CIS provides a number of risk mitigation solutions for organizations at risk of terrorist attack.
Knowledgeable individuals from academia, government, human rights groups and other fields were asked to submit reports and information.
Their reports were supplemented with information gathered from Constitutions, laws, international and national government documents, news reports, human rights reports and other sources.
A list of contributors is located at Appendix D. Privacy underpins human dignity and other key values such as freedom of association and freedom of speech. It has become one of the most important human rights issues of the modern age. The publication of this report reflects the growing importance, diversity and complexity of this fundamental right.
This report provides details of the state of privacy in fifty countries from around the world. It outlines the constitutional and legal conditions of privacy protection, and summarizes important issues and events relating to privacy and surveillance.
Nearly every country in the world recognizes a right of privacy explicitly in their Constitution. At a minimum, these provisions include rights of inviolability of the home and secrecy of communications.
Most recently-written Constitutions such as South Africa's and Hungary's include specific rights to access and control one's personal information.
In many of the countries where privacy is not explicitly recognized in the Constitution, such as the United States, Ireland and India, the courts have found that right in other provisions. In many countries, international agreements that recognize privacy rights such as the International Covenant on Civil and Political Rights or the European Convention on Human Rights have been adopted into law.
In the early s, countries began adopting broad laws intended to protect individual privacy.
Throughout the world, there is a general movement towards the adoption of comprehensive privacy laws that set a framework for protection. Most of these laws are based on the models introduced by the Organization for Economic Cooperation and Development and the Council of Europe.
Inconscious both of the shortcomings of law, and the many differences in the level of protection in each of its States, the European Union passed a Europe-wide directive which will provide citizens with a wider range of protections over abuses of their data.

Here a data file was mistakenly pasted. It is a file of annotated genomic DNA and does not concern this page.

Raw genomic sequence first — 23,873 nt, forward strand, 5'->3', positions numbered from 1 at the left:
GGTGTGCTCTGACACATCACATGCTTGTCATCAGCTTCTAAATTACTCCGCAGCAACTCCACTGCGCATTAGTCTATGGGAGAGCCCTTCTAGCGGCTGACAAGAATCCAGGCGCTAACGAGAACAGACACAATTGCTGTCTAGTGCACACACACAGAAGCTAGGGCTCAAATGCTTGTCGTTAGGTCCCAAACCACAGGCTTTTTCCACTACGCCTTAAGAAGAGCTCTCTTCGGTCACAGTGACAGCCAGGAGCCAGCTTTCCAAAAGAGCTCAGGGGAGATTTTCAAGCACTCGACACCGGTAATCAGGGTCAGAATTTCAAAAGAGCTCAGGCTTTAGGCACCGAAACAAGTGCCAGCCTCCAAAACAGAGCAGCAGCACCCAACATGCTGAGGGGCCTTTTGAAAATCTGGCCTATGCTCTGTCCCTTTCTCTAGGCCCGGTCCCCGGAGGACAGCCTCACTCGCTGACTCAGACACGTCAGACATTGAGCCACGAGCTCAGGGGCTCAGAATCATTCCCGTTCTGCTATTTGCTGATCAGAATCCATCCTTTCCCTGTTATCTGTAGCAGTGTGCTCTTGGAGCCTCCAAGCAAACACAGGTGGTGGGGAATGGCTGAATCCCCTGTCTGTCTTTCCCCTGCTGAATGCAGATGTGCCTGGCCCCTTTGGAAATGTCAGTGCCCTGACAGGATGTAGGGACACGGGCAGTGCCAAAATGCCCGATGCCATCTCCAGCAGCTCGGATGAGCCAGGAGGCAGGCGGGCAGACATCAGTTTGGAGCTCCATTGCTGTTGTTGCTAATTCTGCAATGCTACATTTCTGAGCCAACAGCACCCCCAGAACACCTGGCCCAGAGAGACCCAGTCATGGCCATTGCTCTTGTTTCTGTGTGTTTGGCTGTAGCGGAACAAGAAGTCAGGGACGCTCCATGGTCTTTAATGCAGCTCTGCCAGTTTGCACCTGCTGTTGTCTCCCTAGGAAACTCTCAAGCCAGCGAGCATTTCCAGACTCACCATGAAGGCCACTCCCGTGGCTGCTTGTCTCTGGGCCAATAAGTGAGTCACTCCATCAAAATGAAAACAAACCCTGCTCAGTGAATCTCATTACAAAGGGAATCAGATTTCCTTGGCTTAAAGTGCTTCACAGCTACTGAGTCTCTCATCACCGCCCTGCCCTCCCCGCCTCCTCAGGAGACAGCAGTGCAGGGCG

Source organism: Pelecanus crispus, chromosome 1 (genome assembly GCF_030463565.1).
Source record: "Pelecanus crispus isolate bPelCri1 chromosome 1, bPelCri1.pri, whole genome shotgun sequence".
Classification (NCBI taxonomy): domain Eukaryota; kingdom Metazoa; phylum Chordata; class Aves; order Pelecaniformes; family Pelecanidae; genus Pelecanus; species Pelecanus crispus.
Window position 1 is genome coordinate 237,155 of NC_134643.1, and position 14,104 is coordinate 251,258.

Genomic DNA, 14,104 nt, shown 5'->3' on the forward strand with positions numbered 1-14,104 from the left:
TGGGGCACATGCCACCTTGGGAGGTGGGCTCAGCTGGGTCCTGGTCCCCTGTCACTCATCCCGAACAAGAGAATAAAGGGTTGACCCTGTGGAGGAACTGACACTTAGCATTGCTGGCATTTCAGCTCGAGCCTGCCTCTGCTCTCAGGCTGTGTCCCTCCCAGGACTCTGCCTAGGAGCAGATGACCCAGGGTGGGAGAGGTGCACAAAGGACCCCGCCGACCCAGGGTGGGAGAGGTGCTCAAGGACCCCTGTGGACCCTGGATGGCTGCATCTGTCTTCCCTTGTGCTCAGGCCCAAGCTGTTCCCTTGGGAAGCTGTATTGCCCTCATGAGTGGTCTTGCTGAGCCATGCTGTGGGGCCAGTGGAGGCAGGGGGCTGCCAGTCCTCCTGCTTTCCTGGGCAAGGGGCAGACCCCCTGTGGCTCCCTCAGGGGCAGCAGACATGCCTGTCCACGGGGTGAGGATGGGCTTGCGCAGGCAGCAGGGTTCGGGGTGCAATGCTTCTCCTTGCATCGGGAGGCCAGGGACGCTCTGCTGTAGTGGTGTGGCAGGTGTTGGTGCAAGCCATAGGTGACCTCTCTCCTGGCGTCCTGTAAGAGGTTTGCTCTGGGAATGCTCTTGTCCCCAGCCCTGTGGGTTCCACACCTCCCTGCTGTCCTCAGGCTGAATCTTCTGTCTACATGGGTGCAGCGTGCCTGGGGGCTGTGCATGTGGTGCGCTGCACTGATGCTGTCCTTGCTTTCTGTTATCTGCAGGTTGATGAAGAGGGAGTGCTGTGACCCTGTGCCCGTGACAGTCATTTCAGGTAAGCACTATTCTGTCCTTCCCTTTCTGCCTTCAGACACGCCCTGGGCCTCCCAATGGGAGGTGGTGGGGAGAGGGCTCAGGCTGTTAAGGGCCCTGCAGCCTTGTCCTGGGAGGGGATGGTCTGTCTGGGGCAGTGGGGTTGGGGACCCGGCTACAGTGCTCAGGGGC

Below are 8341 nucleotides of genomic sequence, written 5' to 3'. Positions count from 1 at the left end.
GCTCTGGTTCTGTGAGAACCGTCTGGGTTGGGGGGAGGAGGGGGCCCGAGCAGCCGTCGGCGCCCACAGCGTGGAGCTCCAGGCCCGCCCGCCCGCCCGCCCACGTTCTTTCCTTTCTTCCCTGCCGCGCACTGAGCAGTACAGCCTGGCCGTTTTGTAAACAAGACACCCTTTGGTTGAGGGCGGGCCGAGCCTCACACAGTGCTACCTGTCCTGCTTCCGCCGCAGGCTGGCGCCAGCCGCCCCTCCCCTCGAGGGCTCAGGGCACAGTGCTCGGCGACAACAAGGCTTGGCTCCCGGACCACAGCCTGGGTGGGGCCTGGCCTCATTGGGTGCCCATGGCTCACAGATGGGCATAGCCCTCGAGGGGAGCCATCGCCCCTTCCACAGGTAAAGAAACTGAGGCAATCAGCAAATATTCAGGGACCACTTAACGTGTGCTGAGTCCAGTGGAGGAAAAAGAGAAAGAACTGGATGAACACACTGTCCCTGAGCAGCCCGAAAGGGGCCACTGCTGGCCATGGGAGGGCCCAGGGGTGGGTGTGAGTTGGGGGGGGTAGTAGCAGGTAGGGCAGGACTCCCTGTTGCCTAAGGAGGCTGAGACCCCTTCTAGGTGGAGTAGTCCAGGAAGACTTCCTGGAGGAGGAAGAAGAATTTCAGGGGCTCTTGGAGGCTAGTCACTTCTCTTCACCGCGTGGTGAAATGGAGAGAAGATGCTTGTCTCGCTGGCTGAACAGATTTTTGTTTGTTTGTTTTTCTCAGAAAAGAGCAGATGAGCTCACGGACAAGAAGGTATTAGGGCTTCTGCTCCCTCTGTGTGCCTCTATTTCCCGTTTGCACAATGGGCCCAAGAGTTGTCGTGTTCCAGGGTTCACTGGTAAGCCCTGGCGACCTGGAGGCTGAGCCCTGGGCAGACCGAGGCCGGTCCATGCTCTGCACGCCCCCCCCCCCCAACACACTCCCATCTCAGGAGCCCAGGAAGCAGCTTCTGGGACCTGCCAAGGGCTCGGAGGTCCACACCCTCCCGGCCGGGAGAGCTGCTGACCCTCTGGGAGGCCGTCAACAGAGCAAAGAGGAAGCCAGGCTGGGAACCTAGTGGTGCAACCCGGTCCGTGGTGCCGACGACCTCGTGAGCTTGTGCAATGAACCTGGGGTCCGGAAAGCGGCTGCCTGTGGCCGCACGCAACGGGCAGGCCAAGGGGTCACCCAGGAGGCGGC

Each EU State must pass complementary legislation by October The Directive also imposes an obligation on member States to ensure that the personal information relating to European citizens is covered by law when it is exported to, and processed in, countries outside Europe.
This requirement has resulted in growing pressure outside Europe for the passage of privacy laws. More than forty countries now have data protection or information privacy laws. More are in the process of being enacted.
Reasons for Adopting Comprehensive Laws There are three major reasons for the movement towards comprehensive privacy and data protection laws.In this paper, I review three major purposes for arms control negotiations — disarmament, stability, and advantage.
In the first part of the paper, I compare the three purposes against the causes of war literature to show that each provides a defensible. Dec 14, · Americans now name terrorism, more than any other issue, as the most important problem facing the country in the wake of the recent attacks in Paris and San Bernardino, according to a new poll.
75 Terrorism and Civil Aviation Security: Problems and Trends Jangir Arasly ∗ General Trends in Present-Day Terrorism The terrorist attacks of 11 September marked the start of a new period in modern.
Terrorism is a significant issue in security issue, but there are more issues that serious than Terrorism. Terrorists are active, but they are not more dangerous as states.
States have WMDs, but terrorists often don’t. In the past, national security has centered on the strategies that political and military leaders pursue in their respective countries to defend their national interests, with a focus on military, diplomatic, economic, and informational instruments of power.
To address this vital issue, CIS has selected and trained a number of experienced Special Services Group (SSG) officers in anti-terrorism tactics and security procedures. These officers, referred to as Anti-Terrorism Officers (ATOs), provide an effective solution for armed security services at high risk installations, such as chemical.